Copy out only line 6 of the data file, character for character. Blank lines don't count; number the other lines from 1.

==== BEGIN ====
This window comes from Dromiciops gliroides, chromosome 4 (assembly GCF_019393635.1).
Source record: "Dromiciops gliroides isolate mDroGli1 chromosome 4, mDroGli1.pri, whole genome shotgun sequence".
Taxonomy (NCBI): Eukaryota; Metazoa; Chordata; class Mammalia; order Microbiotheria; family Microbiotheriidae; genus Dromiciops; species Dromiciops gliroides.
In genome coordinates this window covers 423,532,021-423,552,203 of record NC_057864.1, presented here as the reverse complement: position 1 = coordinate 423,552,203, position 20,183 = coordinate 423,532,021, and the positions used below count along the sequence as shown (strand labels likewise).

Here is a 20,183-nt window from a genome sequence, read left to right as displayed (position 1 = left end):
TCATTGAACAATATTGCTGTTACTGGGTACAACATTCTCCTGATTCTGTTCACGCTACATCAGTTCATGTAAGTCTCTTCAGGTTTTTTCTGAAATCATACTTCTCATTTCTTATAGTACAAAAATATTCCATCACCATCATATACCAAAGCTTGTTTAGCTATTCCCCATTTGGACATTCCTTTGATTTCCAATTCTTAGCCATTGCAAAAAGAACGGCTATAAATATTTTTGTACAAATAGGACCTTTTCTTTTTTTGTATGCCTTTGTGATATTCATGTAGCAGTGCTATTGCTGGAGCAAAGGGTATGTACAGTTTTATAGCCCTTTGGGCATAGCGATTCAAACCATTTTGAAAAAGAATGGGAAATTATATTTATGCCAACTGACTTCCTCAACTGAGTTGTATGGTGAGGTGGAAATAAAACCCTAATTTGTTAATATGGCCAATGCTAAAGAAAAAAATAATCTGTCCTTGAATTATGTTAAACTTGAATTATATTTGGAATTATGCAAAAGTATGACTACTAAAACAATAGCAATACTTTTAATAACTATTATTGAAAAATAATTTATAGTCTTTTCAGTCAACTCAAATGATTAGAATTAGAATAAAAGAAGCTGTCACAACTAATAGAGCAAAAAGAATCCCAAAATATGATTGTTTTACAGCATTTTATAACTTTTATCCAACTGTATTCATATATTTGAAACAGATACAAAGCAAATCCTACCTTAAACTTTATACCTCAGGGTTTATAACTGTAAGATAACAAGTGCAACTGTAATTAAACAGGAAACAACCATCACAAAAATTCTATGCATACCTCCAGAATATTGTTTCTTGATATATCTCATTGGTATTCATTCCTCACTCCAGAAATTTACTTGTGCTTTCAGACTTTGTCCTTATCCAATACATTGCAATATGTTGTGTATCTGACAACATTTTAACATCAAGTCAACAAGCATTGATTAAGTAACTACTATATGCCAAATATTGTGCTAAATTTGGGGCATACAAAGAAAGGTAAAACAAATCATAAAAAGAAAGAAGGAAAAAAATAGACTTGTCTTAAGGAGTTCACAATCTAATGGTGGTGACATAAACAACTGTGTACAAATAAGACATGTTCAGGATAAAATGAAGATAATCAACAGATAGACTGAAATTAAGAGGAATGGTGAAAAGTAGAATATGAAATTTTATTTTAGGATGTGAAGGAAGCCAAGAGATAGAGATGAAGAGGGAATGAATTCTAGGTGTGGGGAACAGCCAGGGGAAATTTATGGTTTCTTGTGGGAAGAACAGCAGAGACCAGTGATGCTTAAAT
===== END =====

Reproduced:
TCATTGAACAATATTGCTGTTACTGGGTACAACATTCTCCTGATTCTGTTCACGCTACATCAGTTCATGTAAGTCTCTTCAGGTTTTTTCTGAAATCATACTTCTCATTTCTTATAGTACAAAAATATTCCATCACCATCATATACCAAAGCTTGTTTAGCTATTCCCCATTTGGACATTCCTTTGATTTCCAATTCTTAGCCATTGCAAAAAGAACGGCTATAAATATTTTTGTACAAATAGGACCTTTTCTTTTTTTGTATGCCTTTGTGATATTCATGTAGCAGTGCTATTGCTGGAGCAAAGGGTATGTACAGTTTTATAGCCCTTTGGGCATAGCGATTCAAACCATTTTGAAAAAGAATGGGAAATTATATTTATGCCAACTGACTTCCTCAACTGAGTTGTATGGTGAGGTGGAAATAAAACCCTAATTTGTTAATATGGCCAATGCTAAAGAAAAAAATAATCTGTCCTTGAATTATGTTAAACTTGAATTATATTTGGAATTATGCAAAAGTATGACTACTAAAACAATAGCAATACTTTTAATAACTATTATTGAAAAATAATTTATAGTCTTTTCAGTCAACTCAAATGATTAGAATTAGAATAAAAGAAGCTGTCACAACTAATAGAGCAAAAAGAATCCCAAAATATGATTGTTTTACAGCATTTTATAACTTTTATCCAACTGTATTCATATATTTGAAACAGATACAAAGCAAATCCTACCTTAAACTTTATACCTCAGGGTTTATAACTGTAAGATAACAAGTGCAACTGTAATTAAACAGGAAACAACCATCACAAAAATTCTATGCATACCTCCAGAATATTGTTTCTTGATATATCTCATTGGTATTCATTCCTCACTCCAGAAATTTACTTGTGCTTTCAGACTTTGTCCTTATCCAATACATTGCAATATGTTGTGTATCTGACAACATTTTAACATCAAGTCAACAAGCATTGATTAAGTAACTACTATATGCCAAATATTGTGCTAAATTTGGGGCATACAAAGAAAGGTAAAACAAATCATAAAAAGAAAGAAGGAAAAAAATAGACTTGTCTTAAGGAGTTCACAATCTAATGGTGGTGACATAAACAACTGTGTACAAATAAGACATGTTCAGGATAAAATGAAGATAATCAACAGATAGACTGAAATTAAGAGGAATGGTGAAAAGTAGAATATGAAATTTTATTTTAGGATGTGAAGGAAGCCAAGAGATAGAGATGAAGAGGGAATGAATTCTAGGTGTGGGGAACAGCCAGGGGAAATTTATGGTTTCTTGTGGGAAGAACAGCAGAGACCAGTGATGCTTAAAT